thing in this report that is crystal clear to a Friedmanian economist like
me is that the private sector -- by virtue of both the capital it controls
and the skill sets it exhibits -- is going to play an increasingly
important role in the effective and efficient development of infrastructure
here in the U.S. and abroad over the next 50 years," says Reiss.
"Public-private partnerships are here to stay and may well be the only
viable way for governments to reach their infrastructure development
Numerous worldwide trends and issues are discussed in the report,
Infrastructure as a competitive imperative --
-- Mature economies with aging infrastructure networks face gargantuan
bills for deferred maintenance on roads, water systems, dams and
electric grids. Retooling costs more than many governments are
willing to pay.
-- China boldly builds new infrastructure to support future generations.
Spurred by a growing economy, India tries to keep pace and replace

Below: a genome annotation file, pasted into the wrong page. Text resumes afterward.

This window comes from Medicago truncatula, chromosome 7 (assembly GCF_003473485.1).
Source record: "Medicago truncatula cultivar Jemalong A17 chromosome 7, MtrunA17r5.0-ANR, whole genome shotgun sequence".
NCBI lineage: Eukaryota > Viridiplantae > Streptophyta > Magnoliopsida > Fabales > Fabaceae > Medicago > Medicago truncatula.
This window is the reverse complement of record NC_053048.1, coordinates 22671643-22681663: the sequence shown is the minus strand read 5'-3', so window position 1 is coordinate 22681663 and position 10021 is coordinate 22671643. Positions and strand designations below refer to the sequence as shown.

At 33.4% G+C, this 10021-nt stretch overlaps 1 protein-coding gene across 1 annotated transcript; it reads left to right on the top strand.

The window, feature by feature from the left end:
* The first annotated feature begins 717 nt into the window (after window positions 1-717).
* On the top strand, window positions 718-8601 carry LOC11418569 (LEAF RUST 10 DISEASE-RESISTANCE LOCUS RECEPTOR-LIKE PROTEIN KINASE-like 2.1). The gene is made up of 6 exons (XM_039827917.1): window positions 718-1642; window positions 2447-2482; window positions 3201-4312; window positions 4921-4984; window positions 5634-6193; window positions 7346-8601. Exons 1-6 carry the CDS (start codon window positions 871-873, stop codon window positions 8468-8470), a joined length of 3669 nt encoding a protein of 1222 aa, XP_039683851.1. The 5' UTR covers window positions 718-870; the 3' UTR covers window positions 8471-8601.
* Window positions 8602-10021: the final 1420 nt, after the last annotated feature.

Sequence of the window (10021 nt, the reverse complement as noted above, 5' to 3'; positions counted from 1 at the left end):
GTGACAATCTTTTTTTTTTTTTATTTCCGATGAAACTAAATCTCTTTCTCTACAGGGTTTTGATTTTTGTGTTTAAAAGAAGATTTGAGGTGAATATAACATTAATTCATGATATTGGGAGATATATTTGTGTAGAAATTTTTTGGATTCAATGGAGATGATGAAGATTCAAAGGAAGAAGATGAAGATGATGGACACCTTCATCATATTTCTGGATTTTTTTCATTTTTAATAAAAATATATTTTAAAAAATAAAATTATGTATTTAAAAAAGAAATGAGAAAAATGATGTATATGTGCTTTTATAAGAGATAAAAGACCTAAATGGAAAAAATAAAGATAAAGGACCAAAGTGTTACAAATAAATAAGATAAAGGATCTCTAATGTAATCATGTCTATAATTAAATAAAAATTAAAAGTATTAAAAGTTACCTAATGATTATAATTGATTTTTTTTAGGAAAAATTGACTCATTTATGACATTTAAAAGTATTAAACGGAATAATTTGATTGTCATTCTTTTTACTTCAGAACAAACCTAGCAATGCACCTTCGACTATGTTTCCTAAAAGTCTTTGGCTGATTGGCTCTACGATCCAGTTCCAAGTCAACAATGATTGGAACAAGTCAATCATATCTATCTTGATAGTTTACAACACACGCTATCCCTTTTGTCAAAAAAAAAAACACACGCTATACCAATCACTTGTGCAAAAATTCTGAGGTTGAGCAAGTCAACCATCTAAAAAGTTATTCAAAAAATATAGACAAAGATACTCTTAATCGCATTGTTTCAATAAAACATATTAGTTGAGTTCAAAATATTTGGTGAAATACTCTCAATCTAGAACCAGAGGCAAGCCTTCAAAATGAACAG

third-world transport systems with state-of-the art networks.
-- Australia, the United Kingdom, other countries in Western Europe and
Canada are far ahead of the United States in using private financing
structures to fund improvements. Eastern Europe, still reeling from
communist neglect, requires a major overhaul.
-- In America, a "yawning" budget gap swallows initiatives to fund
maintenance. Prevalent sprawl, poor planning and car dependence pose
ever greater challenges in meeting future needs. Retrofits and
changing public behavior are "wrenchingly" difficult.
Expansion of infrastructure privatization --
-- Infrastructure emerges as a new asset class for investors, with
massive needs attracting large pools of private capital; double-digit
returns are sought, but high single-digit returns are more likely,
particularly for mature assets.
-- Various forms of public-private partnerships allow governments to
retain control, transfer risk, and gain efficiencies from private
-- In Europe, the stage is set for secondary market in which early-in
investment banks sell holdings to longer-term pension funds who gain
confidence in consistent track records for infrastructure investment
-- India tries to lure private investors; meanwhile China is the only
country with the luxury of relying on its booming economic engine to
directly fund vast infrastructure development.
Issues and trends specific to the U.S. --
-- Public skittishness will persist regarding turning over public
franchises to for-profit operators.
-- Homeland security worries will hamstring U.S. airport privatizations,
because the most tested operators have off-shore "pedigrees," raising
a red flag for security officials.